Caring for grandchildren may come at a high cost to grandparents, but it provides a huge savings for the government. Older relatives providing safe haven to their imperiled grandchildren saves the U.S. government $6 billion a year, according to The Conversation (theconversation.com), an independent nonprofit online source of news, analysis and commentary from academic experts. Custodial grandparents raising grandchildren are overrepresented in racial and ethnic minority groups, and 67 percent are younger than 60, while 25 percent live in poverty even though half of custodial grandparents are still working, according to the website. For grandparents worried about outliving their financial resources, the added expense of raising a grandchild adds layers of stress, worry and anxiety. But out of love, and without regard to the cost, grandparents swoop in because there is no other option.
Indeed, with the rise in heroin addiction and other substance abuse, grandparents taking charge is often precipitated by devastating struggles with their own adult children that leave them emotionally wrung out — whipsawed between anger, sadness and exhaustion. Like the St. Germains’ daughter, Judi LeCompte’s daughter moved in immediately after giving birth to Gianna in 2008. When LeCompte’s daughter, who had an oxycodone addiction, tried to put Gianna, then 18 months old, in a booster seat instead of a car seat for a ride in a Honda Civic with four adults and two other kids in car seats, LeCompte “lost it.”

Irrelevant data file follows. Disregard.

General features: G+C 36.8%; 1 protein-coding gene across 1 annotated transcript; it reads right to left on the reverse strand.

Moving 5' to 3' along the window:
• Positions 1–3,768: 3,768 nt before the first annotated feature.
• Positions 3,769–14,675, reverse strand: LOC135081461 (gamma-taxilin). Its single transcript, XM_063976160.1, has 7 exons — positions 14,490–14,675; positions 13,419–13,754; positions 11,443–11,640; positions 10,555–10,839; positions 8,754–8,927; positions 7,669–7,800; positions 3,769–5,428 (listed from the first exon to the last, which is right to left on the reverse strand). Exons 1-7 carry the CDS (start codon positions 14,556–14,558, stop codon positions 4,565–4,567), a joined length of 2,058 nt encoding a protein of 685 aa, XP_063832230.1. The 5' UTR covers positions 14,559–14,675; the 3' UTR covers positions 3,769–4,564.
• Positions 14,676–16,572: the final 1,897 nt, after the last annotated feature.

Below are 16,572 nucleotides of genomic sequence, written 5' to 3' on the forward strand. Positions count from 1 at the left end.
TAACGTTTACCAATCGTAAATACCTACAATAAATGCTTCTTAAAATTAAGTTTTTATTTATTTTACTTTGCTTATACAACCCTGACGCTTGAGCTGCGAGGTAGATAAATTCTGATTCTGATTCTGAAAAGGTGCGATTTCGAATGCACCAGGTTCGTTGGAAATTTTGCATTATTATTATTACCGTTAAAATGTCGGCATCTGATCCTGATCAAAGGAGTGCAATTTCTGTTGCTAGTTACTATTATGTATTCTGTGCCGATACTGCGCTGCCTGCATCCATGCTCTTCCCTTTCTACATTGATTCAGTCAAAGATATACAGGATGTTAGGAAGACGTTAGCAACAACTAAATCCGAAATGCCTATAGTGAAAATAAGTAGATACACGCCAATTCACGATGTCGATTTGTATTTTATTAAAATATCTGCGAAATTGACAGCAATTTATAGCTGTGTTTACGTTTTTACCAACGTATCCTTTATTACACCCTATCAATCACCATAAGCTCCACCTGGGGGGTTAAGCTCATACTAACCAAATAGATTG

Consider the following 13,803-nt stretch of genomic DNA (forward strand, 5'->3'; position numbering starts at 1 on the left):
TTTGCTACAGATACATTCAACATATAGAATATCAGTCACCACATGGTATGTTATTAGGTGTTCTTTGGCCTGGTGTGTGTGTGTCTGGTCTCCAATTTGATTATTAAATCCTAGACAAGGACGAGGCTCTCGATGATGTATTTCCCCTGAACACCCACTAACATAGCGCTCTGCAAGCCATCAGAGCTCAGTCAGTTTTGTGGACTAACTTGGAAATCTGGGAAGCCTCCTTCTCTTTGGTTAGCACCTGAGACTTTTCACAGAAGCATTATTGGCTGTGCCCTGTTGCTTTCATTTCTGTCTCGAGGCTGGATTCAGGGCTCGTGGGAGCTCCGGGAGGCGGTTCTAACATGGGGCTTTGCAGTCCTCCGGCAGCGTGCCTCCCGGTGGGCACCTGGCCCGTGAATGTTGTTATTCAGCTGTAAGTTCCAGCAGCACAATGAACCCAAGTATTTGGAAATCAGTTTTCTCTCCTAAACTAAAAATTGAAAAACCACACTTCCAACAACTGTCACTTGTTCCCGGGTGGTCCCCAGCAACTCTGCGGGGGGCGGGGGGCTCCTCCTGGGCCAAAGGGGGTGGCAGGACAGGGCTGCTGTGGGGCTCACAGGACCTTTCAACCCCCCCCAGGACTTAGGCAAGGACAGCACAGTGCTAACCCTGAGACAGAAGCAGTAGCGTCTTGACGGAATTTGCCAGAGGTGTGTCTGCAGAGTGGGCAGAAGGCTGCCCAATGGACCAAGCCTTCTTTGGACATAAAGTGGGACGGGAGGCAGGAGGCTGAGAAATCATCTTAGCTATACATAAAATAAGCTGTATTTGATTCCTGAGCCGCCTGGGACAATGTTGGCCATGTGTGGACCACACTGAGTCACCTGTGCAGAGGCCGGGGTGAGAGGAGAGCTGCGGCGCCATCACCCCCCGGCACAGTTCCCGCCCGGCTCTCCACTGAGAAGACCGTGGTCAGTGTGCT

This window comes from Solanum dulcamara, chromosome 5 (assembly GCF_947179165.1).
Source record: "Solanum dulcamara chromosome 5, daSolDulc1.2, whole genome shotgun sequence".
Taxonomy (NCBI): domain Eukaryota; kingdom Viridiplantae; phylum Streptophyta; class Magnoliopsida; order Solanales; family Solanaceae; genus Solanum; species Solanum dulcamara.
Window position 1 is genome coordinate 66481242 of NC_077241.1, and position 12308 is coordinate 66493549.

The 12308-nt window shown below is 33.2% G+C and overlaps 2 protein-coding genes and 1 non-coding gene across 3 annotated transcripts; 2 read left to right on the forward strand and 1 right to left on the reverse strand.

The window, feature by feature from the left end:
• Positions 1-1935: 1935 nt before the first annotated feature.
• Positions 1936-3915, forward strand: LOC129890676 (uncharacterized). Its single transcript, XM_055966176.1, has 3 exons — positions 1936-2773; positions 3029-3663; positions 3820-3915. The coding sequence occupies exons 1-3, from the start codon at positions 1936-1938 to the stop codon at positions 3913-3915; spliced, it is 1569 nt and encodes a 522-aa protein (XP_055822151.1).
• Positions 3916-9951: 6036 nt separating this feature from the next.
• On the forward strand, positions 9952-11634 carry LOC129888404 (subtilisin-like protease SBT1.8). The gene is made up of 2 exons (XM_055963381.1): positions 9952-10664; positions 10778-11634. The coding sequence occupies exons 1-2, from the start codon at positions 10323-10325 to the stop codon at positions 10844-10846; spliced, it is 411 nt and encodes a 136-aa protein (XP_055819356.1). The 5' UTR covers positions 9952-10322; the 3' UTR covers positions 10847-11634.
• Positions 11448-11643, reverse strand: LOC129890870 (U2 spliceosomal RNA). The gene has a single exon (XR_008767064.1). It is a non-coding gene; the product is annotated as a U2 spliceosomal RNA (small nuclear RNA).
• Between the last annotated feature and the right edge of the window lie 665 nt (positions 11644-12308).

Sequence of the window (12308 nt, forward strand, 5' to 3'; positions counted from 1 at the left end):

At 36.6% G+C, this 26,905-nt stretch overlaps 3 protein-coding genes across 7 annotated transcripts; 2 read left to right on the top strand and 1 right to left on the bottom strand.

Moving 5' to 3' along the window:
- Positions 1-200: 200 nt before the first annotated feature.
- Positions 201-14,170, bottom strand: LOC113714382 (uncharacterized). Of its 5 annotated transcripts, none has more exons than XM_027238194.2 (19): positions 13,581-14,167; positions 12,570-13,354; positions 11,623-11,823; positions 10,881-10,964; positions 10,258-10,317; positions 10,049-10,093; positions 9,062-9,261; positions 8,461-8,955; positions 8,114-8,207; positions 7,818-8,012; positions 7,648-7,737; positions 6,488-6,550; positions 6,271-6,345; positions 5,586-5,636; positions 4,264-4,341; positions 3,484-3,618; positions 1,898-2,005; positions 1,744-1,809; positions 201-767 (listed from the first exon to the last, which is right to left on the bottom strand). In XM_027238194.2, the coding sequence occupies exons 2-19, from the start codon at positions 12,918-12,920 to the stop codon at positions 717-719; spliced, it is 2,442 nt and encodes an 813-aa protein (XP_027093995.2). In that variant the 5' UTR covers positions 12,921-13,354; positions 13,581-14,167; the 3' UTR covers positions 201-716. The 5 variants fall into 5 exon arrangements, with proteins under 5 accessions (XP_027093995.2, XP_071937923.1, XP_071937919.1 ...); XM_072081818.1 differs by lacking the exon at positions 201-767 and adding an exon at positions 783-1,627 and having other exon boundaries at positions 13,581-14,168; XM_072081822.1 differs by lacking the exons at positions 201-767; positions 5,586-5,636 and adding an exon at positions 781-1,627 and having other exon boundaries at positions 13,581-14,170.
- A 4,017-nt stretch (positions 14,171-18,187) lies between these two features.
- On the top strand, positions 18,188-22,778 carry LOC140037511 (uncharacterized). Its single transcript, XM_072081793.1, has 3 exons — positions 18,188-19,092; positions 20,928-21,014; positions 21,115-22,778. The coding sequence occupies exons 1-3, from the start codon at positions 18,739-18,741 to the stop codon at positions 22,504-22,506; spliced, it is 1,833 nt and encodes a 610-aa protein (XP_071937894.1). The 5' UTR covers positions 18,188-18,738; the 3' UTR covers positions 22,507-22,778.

“I just went insane,” said LeCompte, who is 60. “It was a nightmare. I just said, ‘You no longer live here. She is mine.’ So we had to figure it out. Either Gianna lived with us or she went to foster care.” LeCompte, who lives in a Philadelphia suburb with her husband, Karl, 65, called state Children and Youth Services and the next day, an order was drawn up limiting Gianna’s mother to supervised visits with her daughter twice a month for three hours. The court also gave LeCompte the right to drug test her daughter anytime she wanted.
LeCompte said she has legal guardianship of Gianna, now 9. A federal bankruptcy manager for the U.S. Bankruptcy Court in Philadelphia, she said she will not adopt Gianna out of fear it would push her daughter, who suffers from mental health issues as well as addiction, over the edge. LeCompte also has a second daughter who is a heroin addict currently in jail on a felony drug conviction, although she has tested clean for over a year. That daughter’s child, Arianna, lived with LeCompte for nine months along with Gianna. Arianna now lives with her paternal grandparents. “You cannot imagine how tragic this is unless you are in it, every day,” said LeCompte.